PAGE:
Credit: flickr/Steve Jurvetson via CSO Online
President Barack Obama followed up Monday's speech about data breach notification with another speech Tuesday encouraging companies to share information about cyberattacks.
In an address to the National Cybersecurity and Communications Integration Center (NCCIC) he proposed legislation that offers liability protection to companies that share information.
Previously, such legislation had stalled due to privacy concerns, but the current proposal requires companies to remove "unnecessary personal information" before sharing.
The proposed legislation also contains provisions that would allow for the prosecution of the sale of botnets, would criminalize the overseas sale of stolen personal financial information, and would give courts the authority to shut down criminal botnets.
"We want to be able to better prosecute those who are involved in cyber attacks, those who are involved in the sale of cyber weapons like botnets and spyware," he said. "We want to ensure that we're able to prosecute insiders who steal corporate secrets or individuals' private information."
Privacy groups met this latest proposal with a great deal of skepticism.
"Introducing information sharing proposals with broad liability protections, increasing penalties under the already draconian Computer Fraud and Abuse Act ... are both unnecessary and unwelcome," said the Electronic Frontier Foundation in a statement.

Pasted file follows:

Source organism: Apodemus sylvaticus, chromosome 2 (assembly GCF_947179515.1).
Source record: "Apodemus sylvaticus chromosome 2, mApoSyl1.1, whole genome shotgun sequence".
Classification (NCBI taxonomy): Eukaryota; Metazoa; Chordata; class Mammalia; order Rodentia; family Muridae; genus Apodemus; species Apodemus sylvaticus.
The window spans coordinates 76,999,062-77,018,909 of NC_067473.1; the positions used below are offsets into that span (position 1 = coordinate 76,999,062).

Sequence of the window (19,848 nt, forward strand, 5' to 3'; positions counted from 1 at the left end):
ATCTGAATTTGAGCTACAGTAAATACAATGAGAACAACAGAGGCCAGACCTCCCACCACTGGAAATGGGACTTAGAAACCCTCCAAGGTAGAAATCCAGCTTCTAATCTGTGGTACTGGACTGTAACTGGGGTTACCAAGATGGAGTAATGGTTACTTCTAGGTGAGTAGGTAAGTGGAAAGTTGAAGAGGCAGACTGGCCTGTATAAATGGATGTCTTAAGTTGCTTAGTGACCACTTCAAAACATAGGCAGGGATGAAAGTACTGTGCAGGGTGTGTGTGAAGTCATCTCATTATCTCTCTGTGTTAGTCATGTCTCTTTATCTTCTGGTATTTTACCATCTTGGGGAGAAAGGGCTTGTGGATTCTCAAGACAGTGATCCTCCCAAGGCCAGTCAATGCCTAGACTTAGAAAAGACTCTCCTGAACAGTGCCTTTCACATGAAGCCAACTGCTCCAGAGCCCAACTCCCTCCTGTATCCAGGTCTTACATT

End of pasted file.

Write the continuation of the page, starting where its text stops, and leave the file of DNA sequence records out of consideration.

"Expanded information sharing poses a serious risk of transferring more personal information to intelligence and law enforcement agencies," the organization added.
Security experts also reacted to the information sharing aspects of this proposal with some criticism.
"There is no guarantee the concept will be met with open arms," said Dodi Glenn, senior director of security intelligence and research labs at Clearwater, FL-based ThreatTrack Security, Inc. "I have personally been involved in operations where the very second a private company mentions involving the U.S. government, other participating companies become hesitant to continue to share data."
According to Glenn, there is a clear trust issue between the government, the private sector, and the public. Allegations of domestic spying, for example, have damaged the government's credibility on this issue. "Passing this bill is critical to the environment we are living in 2015, I do not know a business, consumer or security expert who would beg opposition."
"It is critical that the government not overreach in any information sharing program, and that they work with the private sector as a true partner," he said.
"The industry has proven that sharing information is not something the industry does just because someone says it's a good thing to do," said Tsion Gonen, chief strategy officer at Amsterdam-based security firm Gemalto.
The proposed legislation leaves some important questions unanswered, said Carl Wright, general manager at San Mateo, CA-based security firm TrapX.
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